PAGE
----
THE FINANCIAL Conduct Authority (FCA) has fined HSBC Bank plc (HSBC) £63,946,800 for failings in its anti-money laundering processes. HSBC used automated processes to monitor hundreds of millions of transactions per month to identify possible financial crime. However, the FCA found that three key parts of HSBC’s transaction monitoring systems showed “serious weaknesses” over a period of eight years from 31 March 2010 to 31 March 2018.
In particular, HSBC was found to have failed to:
*consider whether the scenarios used to identify indicators of money laundering or terrorist financing covered relevant risks until 2014
*carry out timely risk assessments for new scenarios after 2016
*appropriately test and update the parameters within the systems that were used to determine whether a transaction was indicative of potentially suspicious activity
*check the accuracy and completeness of the data being fed into, and contained within, monitoring systems
HSBC did not dispute the FCA’s findings and agreed to settle at the earliest possible opportunity, which meant that the bank qualified for a 30% discount. Otherwise, the FCA would have imposed a financial penalty of £91,352,600.
HSBC has now undertaken a large-scale remediation programme into its anti-money laundering processes, which was supervised by the FCA.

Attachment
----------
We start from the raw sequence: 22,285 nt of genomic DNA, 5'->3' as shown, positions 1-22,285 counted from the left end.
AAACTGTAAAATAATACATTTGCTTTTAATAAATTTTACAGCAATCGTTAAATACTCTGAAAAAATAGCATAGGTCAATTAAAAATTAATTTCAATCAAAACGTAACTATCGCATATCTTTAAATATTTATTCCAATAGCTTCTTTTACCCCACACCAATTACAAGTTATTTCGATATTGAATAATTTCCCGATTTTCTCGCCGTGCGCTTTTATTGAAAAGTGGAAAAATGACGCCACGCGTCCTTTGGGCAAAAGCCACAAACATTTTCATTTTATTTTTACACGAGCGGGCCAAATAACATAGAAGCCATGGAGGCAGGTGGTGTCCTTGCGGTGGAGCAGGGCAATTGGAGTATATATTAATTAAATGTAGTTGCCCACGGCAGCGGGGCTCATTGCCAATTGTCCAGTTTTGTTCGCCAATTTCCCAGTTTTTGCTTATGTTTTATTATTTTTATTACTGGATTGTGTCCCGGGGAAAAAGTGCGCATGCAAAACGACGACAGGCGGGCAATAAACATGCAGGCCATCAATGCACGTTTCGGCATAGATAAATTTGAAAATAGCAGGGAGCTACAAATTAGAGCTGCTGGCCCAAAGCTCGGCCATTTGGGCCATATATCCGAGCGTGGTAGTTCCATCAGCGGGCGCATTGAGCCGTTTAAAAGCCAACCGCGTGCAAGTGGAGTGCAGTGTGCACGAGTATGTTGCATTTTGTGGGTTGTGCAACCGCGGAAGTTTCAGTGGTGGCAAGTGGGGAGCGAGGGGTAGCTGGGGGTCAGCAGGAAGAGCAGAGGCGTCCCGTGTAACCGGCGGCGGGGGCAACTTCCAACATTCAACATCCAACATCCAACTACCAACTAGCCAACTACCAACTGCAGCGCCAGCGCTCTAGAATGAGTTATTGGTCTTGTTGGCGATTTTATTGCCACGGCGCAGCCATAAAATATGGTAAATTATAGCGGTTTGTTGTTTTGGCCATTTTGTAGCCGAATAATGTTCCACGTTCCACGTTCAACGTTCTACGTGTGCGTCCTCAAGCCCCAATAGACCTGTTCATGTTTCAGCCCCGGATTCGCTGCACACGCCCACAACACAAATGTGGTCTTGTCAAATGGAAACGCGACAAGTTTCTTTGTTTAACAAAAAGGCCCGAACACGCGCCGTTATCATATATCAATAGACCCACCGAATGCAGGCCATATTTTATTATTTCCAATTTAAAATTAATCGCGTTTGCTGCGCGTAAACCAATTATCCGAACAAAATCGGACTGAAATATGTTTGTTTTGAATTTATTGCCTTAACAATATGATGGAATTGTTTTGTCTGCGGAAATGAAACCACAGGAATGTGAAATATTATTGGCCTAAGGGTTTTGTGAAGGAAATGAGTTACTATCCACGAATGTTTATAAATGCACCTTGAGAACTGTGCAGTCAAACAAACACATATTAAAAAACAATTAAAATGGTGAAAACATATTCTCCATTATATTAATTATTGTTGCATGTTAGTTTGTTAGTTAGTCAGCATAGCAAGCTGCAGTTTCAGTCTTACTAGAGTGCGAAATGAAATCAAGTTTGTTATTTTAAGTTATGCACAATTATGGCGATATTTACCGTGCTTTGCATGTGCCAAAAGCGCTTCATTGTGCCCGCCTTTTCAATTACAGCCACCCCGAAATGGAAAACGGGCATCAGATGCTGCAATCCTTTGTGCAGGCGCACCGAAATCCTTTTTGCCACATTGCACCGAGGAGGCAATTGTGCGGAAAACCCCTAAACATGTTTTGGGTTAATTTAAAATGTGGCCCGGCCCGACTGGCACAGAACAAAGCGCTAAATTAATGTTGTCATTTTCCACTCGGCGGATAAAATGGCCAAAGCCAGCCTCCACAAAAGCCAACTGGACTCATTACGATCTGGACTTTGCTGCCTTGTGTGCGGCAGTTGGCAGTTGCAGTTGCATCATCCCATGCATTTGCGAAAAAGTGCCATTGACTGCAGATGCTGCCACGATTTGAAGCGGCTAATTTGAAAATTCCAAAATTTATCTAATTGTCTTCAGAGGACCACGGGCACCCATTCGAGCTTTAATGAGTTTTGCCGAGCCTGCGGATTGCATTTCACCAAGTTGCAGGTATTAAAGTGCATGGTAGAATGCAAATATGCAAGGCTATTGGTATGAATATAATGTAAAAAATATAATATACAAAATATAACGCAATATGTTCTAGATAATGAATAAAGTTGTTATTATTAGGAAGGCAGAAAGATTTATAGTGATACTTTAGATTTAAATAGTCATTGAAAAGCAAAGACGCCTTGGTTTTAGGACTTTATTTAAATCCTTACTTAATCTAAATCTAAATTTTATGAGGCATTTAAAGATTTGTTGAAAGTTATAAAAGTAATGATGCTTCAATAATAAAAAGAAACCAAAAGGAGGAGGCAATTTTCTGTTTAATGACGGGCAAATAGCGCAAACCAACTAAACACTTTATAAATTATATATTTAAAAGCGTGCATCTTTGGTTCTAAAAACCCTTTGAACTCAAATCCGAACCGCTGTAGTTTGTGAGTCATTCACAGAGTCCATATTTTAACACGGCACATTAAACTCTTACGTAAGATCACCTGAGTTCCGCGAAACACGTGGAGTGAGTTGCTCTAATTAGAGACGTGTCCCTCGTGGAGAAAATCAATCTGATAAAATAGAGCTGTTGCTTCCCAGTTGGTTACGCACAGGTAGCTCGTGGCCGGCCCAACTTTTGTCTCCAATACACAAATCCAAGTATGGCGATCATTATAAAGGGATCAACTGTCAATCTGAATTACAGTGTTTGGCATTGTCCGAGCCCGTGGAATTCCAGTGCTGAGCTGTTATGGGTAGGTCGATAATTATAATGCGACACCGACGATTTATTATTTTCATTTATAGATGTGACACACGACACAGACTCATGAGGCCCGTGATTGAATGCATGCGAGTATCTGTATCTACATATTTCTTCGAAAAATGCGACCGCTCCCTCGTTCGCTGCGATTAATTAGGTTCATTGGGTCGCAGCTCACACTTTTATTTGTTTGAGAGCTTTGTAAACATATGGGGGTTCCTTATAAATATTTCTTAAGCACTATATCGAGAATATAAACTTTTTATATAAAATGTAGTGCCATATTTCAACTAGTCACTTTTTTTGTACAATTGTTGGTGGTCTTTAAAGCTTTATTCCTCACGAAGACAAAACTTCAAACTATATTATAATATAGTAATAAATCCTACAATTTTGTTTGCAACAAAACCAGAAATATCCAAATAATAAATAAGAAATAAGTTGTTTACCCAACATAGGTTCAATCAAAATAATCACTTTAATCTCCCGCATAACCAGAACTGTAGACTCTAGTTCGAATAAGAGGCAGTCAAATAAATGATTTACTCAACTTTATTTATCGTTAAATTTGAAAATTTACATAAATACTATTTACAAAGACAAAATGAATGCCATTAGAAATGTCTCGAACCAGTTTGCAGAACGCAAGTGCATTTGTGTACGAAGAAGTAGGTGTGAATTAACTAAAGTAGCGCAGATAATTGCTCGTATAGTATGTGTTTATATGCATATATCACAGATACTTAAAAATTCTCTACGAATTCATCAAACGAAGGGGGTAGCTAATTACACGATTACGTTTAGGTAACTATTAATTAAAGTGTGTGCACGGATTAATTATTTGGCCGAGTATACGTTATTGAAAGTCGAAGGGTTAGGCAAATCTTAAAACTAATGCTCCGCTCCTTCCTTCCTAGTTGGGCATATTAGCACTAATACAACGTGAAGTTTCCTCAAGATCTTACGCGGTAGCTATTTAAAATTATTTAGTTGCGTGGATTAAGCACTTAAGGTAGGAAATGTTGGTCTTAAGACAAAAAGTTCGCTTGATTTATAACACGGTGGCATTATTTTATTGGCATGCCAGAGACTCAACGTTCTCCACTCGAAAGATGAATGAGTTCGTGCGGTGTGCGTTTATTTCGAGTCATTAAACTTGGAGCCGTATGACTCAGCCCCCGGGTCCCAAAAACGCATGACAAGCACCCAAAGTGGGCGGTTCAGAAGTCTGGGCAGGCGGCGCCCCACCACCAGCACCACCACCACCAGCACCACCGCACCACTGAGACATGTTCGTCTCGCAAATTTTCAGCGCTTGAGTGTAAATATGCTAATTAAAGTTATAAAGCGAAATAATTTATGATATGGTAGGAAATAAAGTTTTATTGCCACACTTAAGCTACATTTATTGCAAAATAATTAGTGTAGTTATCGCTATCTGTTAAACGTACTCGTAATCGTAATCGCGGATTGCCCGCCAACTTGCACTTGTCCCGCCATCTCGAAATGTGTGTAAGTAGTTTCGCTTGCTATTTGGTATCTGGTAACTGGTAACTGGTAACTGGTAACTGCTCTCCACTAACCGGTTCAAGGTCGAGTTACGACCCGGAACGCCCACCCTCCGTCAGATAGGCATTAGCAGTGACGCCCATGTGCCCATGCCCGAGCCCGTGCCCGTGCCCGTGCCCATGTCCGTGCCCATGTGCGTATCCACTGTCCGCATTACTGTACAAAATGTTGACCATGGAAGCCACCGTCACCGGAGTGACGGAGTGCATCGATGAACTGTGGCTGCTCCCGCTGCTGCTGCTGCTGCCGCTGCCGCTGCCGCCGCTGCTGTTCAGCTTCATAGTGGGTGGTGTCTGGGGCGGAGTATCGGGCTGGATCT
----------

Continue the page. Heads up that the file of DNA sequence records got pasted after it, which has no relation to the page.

Mark Steward, executive director of enforcement and market oversight at the FCA, said: “HSBC’s transaction monitoring systems were not effective for a prolonged period despite the issue being highlighted on numerous occasions. These failings are unacceptable and exposed the bank and the community to avoidable risks, especially so as the remediation took such a long time. HSBC continued its remediation to address these weaknesses after the relevant period.”
The FCA’s action relates to HSBC’s compliance with UK laws and the matters addressed in the former’s Notice were not part of the action taken by the US Department of Justice in 2012.
Money Laundering Regulations 2007
The Money Laundering Regulations 2007 were in force in respect of conduct concerning anti-money laundering controls for the period that was under investigation. The Money Laundering Regulations, Terrorist Financing and Transfer of Funds (Information on the Payer) 2017 came into force on 26 June 2017.
Under the Money Laundering Regulations 2007, HSBC was required to establish and maintain appropriate and risk-sensitive policies and procedures relating to ongoing monitoring. These are needed to identify complex or unusually large transactions, unusual patterns of transactions which have no apparent economic or visible lawful purpose and any other activity regarded as particularly likely by its nature to be related to money laundering or terrorist financing.
With hundreds of millions of transactions that needed to be monitored every month, HSBC used automated transaction monitoring systems as an anti-money laundering control to seek to comply with these requirements.